From every angle, at any time of day, Hong Kong can blow you away. You can be crossing the street in Causeway Bay with what I think are literally thousands by your side, and the sheer chaos of it all—not to mention the highest pollution ratings in Southeast Asia—suffocates you. But it’s almost a good suffocation, because when you end up on the other side of the road you’re smitten with the intimacy. So you take a minute—and a breath—and then you say, damn, where else in the world can I do that?
Or you can be out clubbing, on a Tuesday night, the day before New Year’s eve. It means you’re dishing out the bills every other night for drinks and cabs, but it’s almost a good waste of money, because although you’re putting the hurt on your immune system you’re also making new friends, seeing old ones, and just chilling with everyone in between. On a Tuesday night. The day before New Year’s eve. Despite your empty wallet (save the cab money, of course), when all’s said and done you walk down Lan Kwai and say to yourself, damn, where else in the world can I do that?
On the way home, the cab driver asks you ever so innocently whether you’d like to take the tunnel or drive unnecessarily over the Peak. You actually choose the Peak, so that this cab ride won’t be like all the others. And damn straight it isn’t like all the others, because as you ride up and down the hills of the island you catch the stunning glimpses of a megalopolis asleep. Its lights reflect in the utter stillness of the harbor, by day a shipping industry mainstay but at night a somber, rippling mirror for the canvas on which the city’s painters have dreamt up true miracles of architecture. By the time you get home—especially if you live out on some island off of Aberdeen—the meter has hit $120. But it’s $120 well spent, because as you step out of the cab you say to yourself, damn, where else in the world can I do that?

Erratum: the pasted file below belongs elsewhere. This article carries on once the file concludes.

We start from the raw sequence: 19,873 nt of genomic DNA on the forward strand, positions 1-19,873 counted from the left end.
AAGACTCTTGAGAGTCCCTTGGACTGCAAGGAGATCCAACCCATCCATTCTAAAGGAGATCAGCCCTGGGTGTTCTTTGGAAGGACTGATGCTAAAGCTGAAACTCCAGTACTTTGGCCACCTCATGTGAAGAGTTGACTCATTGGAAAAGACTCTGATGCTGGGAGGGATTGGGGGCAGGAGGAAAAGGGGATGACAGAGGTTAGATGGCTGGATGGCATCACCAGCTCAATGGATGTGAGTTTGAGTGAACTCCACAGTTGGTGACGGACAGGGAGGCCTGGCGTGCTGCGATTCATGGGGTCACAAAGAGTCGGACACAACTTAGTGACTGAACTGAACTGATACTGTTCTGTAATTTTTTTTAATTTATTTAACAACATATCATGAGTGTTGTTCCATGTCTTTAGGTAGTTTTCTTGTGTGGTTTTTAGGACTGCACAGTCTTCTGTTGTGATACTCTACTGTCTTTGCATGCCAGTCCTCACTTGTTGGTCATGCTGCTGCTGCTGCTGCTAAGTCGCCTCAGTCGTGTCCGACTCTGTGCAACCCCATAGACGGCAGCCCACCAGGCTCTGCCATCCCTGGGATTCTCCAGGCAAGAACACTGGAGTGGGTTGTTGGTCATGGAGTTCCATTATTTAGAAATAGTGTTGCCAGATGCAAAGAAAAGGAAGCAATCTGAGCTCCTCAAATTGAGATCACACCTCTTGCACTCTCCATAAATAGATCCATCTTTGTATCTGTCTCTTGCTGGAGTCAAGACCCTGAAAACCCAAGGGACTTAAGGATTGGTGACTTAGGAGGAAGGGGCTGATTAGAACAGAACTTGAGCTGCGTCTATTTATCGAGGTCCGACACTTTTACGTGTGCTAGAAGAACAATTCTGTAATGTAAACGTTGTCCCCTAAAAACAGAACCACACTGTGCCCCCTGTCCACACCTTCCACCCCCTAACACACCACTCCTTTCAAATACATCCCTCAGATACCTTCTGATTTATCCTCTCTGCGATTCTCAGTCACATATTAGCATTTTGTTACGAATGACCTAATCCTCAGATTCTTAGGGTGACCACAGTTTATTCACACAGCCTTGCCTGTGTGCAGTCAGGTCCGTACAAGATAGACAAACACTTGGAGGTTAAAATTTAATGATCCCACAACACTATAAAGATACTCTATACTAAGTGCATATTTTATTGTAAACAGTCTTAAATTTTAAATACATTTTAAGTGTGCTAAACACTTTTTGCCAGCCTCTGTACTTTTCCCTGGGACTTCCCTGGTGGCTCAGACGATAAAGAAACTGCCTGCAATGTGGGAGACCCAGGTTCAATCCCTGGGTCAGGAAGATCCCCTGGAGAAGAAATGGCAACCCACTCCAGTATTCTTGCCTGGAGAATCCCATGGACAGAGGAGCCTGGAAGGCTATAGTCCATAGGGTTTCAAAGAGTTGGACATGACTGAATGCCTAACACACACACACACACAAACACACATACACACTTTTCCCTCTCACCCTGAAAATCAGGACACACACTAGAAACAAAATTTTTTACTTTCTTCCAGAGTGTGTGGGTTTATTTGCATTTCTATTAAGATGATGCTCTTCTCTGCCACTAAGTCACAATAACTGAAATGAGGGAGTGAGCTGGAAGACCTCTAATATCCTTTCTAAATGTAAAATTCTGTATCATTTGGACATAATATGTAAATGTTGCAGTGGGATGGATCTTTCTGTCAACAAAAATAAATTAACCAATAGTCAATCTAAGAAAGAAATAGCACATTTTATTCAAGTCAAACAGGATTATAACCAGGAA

And then you get home, write self-consciously about it all in your diary, and try to squeeze as much literary worth out of you before you call it a night. You feel like it’s all a bit much, a little over the top and far too dramatic for your subtle tastes, but you click “submit” anyway, because god knows that you’re just going to do it all over again tomorrow.
Where else in the world can I do that?